Chinese satellite to CRASH into Earth in March and these are the chances it could hit YOU | Science | News


The massive eight tonne ‘space lab’ named Tiangong-1 was lost by Chinese officials in March of 2016, and for months experts failed to find it.

The satellite was launched in 2011 and had been designed to crash safely into the ocean.

However, the “space lab” went offline in 2016, and now the huge chunk of metal could land anywhere on its return.

Experts have managed to retrace the giant object, and say it will come crashing to Earth in March this year – but where it will hit remains a mystery.

While most space debris burns up once it re-enters the atmosphere, the sheer size of the satellite means it will be largely intact once it crashes into our planet.

According to website Aerospace, anywhere between 10 to 40 per cent of the satellite could remain following its re-entry into the atmosphere.

This means up to 8,000 pounds of solid metal debris could come hurtling towards Earth at up to 300 kilometres per hour.

However, the possibility of being struck by debris from Tiangong-1 is almost impossible, with experts believing there is a one in one trillion chances that a person could be hit by the surviving debris.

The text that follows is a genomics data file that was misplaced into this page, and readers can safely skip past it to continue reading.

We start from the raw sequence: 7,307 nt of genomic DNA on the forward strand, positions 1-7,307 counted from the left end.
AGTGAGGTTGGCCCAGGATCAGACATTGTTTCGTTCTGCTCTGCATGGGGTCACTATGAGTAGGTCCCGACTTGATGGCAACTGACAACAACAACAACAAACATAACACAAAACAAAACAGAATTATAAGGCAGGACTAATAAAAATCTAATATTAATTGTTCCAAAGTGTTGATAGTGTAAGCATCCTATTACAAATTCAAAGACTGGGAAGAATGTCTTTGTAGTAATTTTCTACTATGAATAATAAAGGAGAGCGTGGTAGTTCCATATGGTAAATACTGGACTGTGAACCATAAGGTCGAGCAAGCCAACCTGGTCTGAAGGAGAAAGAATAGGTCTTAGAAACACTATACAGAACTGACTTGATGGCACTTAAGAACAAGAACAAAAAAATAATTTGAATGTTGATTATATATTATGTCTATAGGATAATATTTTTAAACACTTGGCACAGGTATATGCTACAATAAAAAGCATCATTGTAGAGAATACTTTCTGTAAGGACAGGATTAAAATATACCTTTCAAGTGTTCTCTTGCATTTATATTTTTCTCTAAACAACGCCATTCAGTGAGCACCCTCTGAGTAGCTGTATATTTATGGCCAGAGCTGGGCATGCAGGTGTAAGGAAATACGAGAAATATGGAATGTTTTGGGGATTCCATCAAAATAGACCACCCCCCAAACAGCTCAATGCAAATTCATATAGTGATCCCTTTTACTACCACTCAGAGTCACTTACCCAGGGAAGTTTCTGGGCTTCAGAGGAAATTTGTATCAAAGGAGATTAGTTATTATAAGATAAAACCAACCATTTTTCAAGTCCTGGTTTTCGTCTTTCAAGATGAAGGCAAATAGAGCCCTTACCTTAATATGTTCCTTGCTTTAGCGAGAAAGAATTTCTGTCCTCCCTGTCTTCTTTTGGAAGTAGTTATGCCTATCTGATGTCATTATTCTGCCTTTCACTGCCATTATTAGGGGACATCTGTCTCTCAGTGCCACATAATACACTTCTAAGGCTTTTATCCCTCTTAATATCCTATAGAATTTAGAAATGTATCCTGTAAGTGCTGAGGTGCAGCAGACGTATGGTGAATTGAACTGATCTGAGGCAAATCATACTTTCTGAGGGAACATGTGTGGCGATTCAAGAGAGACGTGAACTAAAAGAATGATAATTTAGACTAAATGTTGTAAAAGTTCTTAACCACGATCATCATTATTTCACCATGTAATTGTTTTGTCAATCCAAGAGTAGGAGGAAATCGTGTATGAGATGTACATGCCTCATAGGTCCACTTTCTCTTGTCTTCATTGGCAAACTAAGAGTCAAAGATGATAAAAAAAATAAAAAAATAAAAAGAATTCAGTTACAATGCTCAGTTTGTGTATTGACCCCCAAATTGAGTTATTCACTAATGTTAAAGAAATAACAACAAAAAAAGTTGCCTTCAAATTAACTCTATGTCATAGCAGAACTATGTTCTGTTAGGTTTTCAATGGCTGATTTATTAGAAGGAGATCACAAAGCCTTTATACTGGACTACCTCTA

Chinese authorities have stated they will give a warning as early as possible as to when and what it might hit.

Wu Ping, deputy director of the manned space engineering office, said: “Based on our calculation and analysis, most parts of the space lab will burn up during falling.

“Now, China will continue to monitor Tiangong-1 and strengthen early warning for possible collision with objects.”

However, some experts believe its collision with Earth cannot be predicted.

Harvard astrophysicist Jonathan McDowell previously told The Guardian: “You really can’t steer these things.

“Even a couple of days before it re-enters we probably won’t know better than six or seven hours, plus or minus, when it’s going to come down.”



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